Jean Tinguely

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Jean Tinguely
Tinguely by Wolleh.jpg
Jean Tinguely portrait by Lothar Wolleh
Born (1925-05-22)22 May 1925
Fribourg, Switzerland
Died 30 August 1991(1991-08-30) (aged 66)
Bern, Switzerland
Nationality Swiss
Known for Painting, Sculpture
The Tinguely Fountain in front of the Tinguely Museum in Basel
Tinguely's Heureka in Zürich-Seefeld (Zürichhorn)

Jean Tinguely (22 May 1925 – 30 August 1991) was a Swiss painter and sculptor. He is best known for his sculptural machines or kinetic art, in the Dada tradition; known officially as metamechanics. Tinguely's art satirized the mindless overproduction of material goods in advanced industrial society.


Born in Fribourg, Tinguely grew up in Basel, but moved to France in 1952 with his first wife Swiss artist Eva Aeppli,[1] to pursue a career in art. He belonged to the Parisian avantgarde in the mid-twentieth century and was one of the artists who signed the New Realist's manifesto (Nouveau réalisme) in 1960.

His best-known work, a self-destroying sculpture titled Homage to New York (1960), only partially self-destructed at the Museum of Modern Art, New York City,[2] although his later work, Study for an End of the World No. 2 (1962), detonated successfully in front of an audience gathered in the desert outside Las Vegas.

Tinguely married fellow Swiss artist Eva Aeppli in 1951. In 1971, Tinguely married his second wife, Niki de Saint Phalle.

Jean Tinguely died in 1991 at the age of 66 years in the Bern Hospital after a Heart illness.

Public works[edit]


Hon-en-Katedrall (sometimes spelled "Hon-en-Katedral") was an art installation that was shown at Moderna Museet in Stockholm in 1966. The exhibition consisted of a sculpture of a colorful pregnant woman lying on her back with her legs wide apart. The sculpture was 25-26 meters long, about 6 meters high and 11 meters wide. It was built of scaffolding and chicken wire covered with fabric and fiberglass, painted with brightly-coloured poster paint. Through a door-sized entry in the location of the woman's vagina, visitors could go into the sculpture. Inside was a screen showing Greta Garbo films, a goldfish pond and a soft drink vending machine. Johann Sebastian Bach's organ music played through speakers. The exhibition was created by Niki de Saint-Phalle, Tinguely and Per Olof Ultvedt. It had 80,000 visitors during the exhibition period from June 4 to September 9 in 1966.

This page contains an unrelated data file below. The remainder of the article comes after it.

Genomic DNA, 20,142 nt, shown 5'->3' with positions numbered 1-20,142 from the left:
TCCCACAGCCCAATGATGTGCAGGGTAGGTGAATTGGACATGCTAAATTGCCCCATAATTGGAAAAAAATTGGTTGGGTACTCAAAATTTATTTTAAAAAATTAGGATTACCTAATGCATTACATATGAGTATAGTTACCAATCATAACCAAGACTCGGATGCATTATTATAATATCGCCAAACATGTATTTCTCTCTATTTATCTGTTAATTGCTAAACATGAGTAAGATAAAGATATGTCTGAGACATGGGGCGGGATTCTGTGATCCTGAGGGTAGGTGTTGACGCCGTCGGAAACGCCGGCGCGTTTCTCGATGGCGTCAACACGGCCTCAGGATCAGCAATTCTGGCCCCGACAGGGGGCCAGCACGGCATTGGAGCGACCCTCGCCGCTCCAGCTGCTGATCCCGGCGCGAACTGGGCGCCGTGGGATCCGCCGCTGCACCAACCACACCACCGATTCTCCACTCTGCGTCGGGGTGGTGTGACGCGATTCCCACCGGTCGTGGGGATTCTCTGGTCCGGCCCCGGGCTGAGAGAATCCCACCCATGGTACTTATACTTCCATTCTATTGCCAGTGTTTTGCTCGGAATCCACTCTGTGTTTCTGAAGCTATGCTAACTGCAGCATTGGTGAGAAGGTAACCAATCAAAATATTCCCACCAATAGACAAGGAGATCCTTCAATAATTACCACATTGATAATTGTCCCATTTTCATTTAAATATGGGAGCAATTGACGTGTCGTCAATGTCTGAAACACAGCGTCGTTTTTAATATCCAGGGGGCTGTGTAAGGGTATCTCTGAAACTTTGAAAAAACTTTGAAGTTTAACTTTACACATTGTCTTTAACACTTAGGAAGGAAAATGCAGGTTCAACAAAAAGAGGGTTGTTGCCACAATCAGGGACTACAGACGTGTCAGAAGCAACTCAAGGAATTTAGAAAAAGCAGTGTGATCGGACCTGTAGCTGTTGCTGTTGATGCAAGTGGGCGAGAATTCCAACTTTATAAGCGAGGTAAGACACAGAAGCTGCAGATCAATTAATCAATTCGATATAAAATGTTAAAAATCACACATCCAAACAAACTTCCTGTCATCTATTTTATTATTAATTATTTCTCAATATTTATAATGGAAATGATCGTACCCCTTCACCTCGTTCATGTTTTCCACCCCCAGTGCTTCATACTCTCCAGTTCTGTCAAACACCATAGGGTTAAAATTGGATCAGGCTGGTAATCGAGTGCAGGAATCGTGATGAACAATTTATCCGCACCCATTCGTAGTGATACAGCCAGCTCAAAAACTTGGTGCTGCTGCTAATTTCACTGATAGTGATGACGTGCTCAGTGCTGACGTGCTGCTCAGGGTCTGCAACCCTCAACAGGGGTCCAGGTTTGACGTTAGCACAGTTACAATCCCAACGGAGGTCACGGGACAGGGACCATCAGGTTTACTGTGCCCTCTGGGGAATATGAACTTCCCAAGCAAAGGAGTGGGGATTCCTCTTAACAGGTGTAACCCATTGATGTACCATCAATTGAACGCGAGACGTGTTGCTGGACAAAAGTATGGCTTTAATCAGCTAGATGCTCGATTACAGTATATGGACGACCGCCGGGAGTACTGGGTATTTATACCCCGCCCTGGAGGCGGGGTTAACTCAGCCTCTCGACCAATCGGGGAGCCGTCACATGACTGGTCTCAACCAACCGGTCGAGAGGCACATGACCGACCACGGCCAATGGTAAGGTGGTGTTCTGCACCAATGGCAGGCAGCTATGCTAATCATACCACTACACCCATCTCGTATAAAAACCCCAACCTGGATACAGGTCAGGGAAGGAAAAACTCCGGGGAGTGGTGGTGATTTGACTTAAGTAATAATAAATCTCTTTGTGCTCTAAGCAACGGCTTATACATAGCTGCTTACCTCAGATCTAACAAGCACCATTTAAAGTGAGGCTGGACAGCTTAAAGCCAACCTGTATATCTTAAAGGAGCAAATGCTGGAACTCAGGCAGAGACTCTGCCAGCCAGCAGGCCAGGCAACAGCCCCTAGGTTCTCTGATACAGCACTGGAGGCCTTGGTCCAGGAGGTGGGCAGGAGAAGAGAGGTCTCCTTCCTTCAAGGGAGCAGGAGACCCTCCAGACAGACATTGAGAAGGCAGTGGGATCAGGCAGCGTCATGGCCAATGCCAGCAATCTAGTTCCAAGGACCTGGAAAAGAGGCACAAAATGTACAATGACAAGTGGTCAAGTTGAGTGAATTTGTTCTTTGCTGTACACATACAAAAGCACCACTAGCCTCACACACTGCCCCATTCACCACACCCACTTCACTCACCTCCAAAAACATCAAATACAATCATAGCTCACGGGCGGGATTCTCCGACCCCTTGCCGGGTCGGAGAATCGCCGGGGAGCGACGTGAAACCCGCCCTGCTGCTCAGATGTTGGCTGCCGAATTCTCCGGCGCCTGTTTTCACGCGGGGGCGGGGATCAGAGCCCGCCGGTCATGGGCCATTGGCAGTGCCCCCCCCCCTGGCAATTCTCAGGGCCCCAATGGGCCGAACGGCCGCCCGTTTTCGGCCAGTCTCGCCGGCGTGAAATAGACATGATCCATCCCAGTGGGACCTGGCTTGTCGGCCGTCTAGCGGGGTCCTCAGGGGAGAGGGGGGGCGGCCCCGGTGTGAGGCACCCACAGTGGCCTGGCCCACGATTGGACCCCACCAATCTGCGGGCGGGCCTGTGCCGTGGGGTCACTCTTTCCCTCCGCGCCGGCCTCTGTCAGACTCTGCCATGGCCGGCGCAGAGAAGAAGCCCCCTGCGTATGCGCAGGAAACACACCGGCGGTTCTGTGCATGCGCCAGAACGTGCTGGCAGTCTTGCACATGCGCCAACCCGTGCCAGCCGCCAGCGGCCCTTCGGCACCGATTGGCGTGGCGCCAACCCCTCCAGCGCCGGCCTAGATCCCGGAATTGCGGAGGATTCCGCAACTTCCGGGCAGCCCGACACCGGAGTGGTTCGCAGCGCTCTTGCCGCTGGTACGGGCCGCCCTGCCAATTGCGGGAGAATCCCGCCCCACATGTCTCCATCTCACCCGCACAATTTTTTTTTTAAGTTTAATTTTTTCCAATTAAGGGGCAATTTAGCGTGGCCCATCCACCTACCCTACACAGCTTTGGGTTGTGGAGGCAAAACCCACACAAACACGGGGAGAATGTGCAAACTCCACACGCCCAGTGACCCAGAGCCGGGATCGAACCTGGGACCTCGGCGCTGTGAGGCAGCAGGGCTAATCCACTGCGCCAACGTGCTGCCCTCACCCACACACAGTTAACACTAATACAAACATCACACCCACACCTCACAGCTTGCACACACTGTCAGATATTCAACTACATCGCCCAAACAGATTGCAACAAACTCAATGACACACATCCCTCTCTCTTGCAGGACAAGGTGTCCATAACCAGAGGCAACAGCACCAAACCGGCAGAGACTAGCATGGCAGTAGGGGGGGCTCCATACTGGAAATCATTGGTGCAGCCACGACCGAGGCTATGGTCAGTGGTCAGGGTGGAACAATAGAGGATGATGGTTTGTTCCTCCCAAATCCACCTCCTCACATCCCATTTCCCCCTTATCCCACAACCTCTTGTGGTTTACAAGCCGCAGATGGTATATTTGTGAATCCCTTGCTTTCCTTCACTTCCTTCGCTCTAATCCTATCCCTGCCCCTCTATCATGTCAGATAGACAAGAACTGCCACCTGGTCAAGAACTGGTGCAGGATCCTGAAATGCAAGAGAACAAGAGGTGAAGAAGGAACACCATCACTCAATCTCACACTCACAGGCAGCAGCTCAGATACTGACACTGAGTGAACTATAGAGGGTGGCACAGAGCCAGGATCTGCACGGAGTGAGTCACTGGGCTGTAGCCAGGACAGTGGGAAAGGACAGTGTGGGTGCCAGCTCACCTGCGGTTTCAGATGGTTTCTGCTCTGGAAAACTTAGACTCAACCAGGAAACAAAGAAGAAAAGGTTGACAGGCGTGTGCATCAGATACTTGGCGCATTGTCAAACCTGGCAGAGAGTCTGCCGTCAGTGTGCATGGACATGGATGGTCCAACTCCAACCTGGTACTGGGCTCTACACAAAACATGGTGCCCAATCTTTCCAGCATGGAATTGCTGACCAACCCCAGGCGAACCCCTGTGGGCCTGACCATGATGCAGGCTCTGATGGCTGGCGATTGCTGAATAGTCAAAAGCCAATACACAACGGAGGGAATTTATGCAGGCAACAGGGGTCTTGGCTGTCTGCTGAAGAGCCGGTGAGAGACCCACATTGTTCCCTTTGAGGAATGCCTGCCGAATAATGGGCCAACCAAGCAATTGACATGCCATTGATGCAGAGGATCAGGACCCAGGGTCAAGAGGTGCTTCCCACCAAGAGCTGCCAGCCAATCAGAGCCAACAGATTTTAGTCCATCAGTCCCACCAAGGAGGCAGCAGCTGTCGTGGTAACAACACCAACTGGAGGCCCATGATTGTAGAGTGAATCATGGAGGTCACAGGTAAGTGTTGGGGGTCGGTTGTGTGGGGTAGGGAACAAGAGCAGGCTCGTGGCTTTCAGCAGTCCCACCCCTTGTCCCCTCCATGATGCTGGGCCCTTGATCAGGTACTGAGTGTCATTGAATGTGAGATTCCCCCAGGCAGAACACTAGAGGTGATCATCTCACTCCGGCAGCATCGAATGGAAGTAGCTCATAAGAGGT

Noise music recordings[edit]

  • 1963 ‘Sounds of Sculpture’, 7”, Minami Gallery, Tokyo, Japan_[Tinguely’s sculptures recorded by avant-garde composer Toshi Ichiyanagi during Japanese exhibition]
  • 1972 ‘Méta’, book+7_, Propyläen Verlag, Stockholm
  • 1983 ‘‘Sculptures at The Tate Gallery, 1982_, Audio Arts cassette
  • 1983 ‘Meta-Harmonie H’ incl. in ‘Meridians 2_ compmqenan ate a pie
  • 2001 ‘Relief Meta-Mechanique Sonore I’ incl. in ‘A Diagnosis’ compilation, Revolver-Archiv Für Aktuelle Kunst, Frankfurt am Main, Germany

Influence on others[edit]

In Arthur Penn's Mickey One (1965) the mime-like Artist (Kamatari Fujiwara) with his self-destructive machine is an obvious Tinguely tribute.

See also[edit]

Further reading[edit]

  • Museum Tinguely in Basel
  • Chapter on Tinguely in Calvin Tomkins' The Bride and Her Bachelors.
  • K.G. Pontus Hultén: Jean Tinguely 'Méta'. London: Thames & Hudson, 1975 (original German version Frankfurt/M.: Ullstein, 1972)
  • G. Bischofsberger: Catalogue raisonné, 3 Vols. Basel, 1982.
  • Margit Hahnloser-Ingold: Pandämonium – Jean Tinguely. Bern: Benteli, 1988 (rather hagiographic, but with interesting personal memories and background material)
  • Heidi E. Violand: Jean Tinguely's Kinetic Art or A Myth of the Machine Age. Diss, New York University, 1990
  • Museum Jean Tinguely (eds.): Die Sammlung. (The collection) Bern: Benteli, 1996 (incl. an interesting biographical report by Margit Hahnloser: "Jean Tinguely und die Schweiz")
  • Museum Jean Tinguely (eds.): Jean le Jeune. Basel: Benteli, 2002 (incl. a biographical text by Jocelyn Daignes about Tinguely's early love of materials and machines, his pacifism, and his Catholicism, p. 23-65).


  1. ^ Leu, Aia. The Art of the Leu Family, SeedPress, 2012, ISBN 978-0-9551109-2-4. (p. 13).
  2. ^ "The Garden Party", report about Homage to New York (1960) by Billy Klüver, reprinted in: Pontus Hultén (ed.): The Machine as seen at the End of the Mechanical Age. Exhibition catalogue. Museum of Modern Art, New York, 1968, p. 168-171.

External links[edit]